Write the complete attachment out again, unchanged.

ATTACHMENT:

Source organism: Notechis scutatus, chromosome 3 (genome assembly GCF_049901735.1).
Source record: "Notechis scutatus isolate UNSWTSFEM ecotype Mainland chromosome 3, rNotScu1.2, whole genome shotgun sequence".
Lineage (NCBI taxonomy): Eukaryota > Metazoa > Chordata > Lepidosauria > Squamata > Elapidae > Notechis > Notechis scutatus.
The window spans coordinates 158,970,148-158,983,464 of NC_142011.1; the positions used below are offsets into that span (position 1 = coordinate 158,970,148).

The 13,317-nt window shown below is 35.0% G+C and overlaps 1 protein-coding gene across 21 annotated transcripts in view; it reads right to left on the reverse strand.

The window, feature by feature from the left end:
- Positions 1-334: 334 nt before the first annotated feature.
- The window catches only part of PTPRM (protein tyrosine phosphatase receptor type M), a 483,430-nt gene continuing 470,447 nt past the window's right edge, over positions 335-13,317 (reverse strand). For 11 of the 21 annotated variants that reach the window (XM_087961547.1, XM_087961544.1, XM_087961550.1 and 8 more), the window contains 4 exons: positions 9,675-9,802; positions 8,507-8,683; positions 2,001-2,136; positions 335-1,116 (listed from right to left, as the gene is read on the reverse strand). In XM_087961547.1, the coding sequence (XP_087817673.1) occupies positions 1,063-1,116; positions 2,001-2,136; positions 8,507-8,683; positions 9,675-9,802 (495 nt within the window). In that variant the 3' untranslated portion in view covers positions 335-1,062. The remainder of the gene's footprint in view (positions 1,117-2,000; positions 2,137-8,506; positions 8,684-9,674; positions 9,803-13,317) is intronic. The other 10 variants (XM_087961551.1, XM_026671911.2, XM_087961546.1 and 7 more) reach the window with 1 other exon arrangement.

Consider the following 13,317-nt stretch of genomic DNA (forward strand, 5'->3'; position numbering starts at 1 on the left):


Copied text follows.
Source organism: Notechis scutatus, chromosome 3 (genome assembly GCF_049901735.1).
Source record: "Notechis scutatus isolate UNSWTSFEM ecotype Mainland chromosome 3, rNotScu1.2, whole genome shotgun sequence".
Lineage (NCBI taxonomy): Eukaryota > Metazoa > Chordata > Lepidosauria > Squamata > Elapidae > Notechis > Notechis scutatus.
The window spans coordinates 158,970,148-158,983,464 of NC_142011.1; the positions used below are offsets into that span (position 1 = coordinate 158,970,148).

The 13,317-nt window shown below is 35.0% G+C and overlaps 1 protein-coding gene across 21 annotated transcripts in view; it reads right to left on the reverse strand.

The window, feature by feature from the left end:
- Positions 1-334: 334 nt before the first annotated feature.
- The window catches only part of PTPRM (protein tyrosine phosphatase receptor type M), a 483,430-nt gene continuing 470,447 nt past the window's right edge, over positions 335-13,317 (reverse strand). For 11 of the 21 annotated variants that reach the window (XM_087961547.1, XM_087961544.1, XM_087961550.1 and 8 more), the window contains 4 exons: positions 9,675-9,802; positions 8,507-8,683; positions 2,001-2,136; positions 335-1,116 (listed from right to left, as the gene is read on the reverse strand). In XM_087961547.1, the coding sequence (XP_087817673.1) occupies positions 1,063-1,116; positions 2,001-2,136; positions 8,507-8,683; positions 9,675-9,802 (495 nt within the window). In that variant the 3' untranslated portion in view covers positions 335-1,062. The remainder of the gene's footprint in view (positions 1,117-2,000; positions 2,137-8,506; positions 8,684-9,674; positions 9,803-13,317) is intronic. The other 10 variants (XM_087961551.1, XM_026671911.2, XM_087961546.1 and 7 more) reach the window with 1 other exon arrangement.

Consider the following 13,317-nt stretch of genomic DNA (forward strand, 5'->3'; position numbering starts at 1 on the left):